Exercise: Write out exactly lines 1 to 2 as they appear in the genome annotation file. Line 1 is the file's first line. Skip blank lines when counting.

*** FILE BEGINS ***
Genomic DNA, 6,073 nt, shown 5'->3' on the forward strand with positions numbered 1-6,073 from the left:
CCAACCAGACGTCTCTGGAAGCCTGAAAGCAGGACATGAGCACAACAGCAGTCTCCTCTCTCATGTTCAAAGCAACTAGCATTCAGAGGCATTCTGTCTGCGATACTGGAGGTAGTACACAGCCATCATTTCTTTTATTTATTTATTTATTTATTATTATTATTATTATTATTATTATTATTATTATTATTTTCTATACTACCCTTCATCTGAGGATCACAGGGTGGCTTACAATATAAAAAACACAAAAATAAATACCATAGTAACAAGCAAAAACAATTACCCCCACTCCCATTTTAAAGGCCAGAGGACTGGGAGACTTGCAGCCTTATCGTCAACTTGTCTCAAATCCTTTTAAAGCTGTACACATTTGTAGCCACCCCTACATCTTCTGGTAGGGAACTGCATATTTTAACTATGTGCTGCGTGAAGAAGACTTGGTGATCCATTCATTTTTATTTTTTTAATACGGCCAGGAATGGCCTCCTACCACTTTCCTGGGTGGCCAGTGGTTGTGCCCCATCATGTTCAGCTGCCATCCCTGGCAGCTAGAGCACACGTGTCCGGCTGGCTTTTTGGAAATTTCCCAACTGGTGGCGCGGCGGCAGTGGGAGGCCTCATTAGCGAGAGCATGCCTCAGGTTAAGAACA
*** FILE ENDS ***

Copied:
Genomic DNA, 6,073 nt, shown 5'->3' on the forward strand with positions numbered 1-6,073 from the left:
CCAACCAGACGTCTCTGGAAGCCTGAAAGCAGGACATGAGCACAACAGCAGTCTCCTCTCTCATGTTCAAAGCAACTAGCATTCAGAGGCATTCTGTCTGCGATACTGGAGGTAGTACACAGCCATCATTTCTTTTATTTATTTATTTATTTATTATTATTATTATTATTATTATTATTATTATTATTATTTTCTATACTACCCTTCATCTGAGGATCACAGGGTGGCTTACAATATAAAAAACACAAAAATAAATACCATAGTAACAAGCAAAAACAATTACCCCCACTCCCATTTTAAAGGCCAGAGGACTGGGAGACTTGCAGCCTTATCGTCAACTTGTCTCAAATCCTTTTAAAGCTGTACACATTTGTAGCCACCCCTACATCTTCTGGTAGGGAACTGCATATTTTAACTATGTGCTGCGTGAAGAAGACTTGGTGATCCATTCATTTTTATTTTTTTAATACGGCCAGGAATGGCCTCCTACCACTTTCCTGGGTGGCCAGTGGTTGTGCCCCATCATGTTCAGCTGCCATCCCTGGCAGCTAGAGCACACGTGTCCGGCTGGCTTTTTGGAAATTTCCCAACTGGTGGCGCGGCGGCAGTGGGAGGCCTCATTAGCGAGAGCATGCCTCAGGTTAAGAACA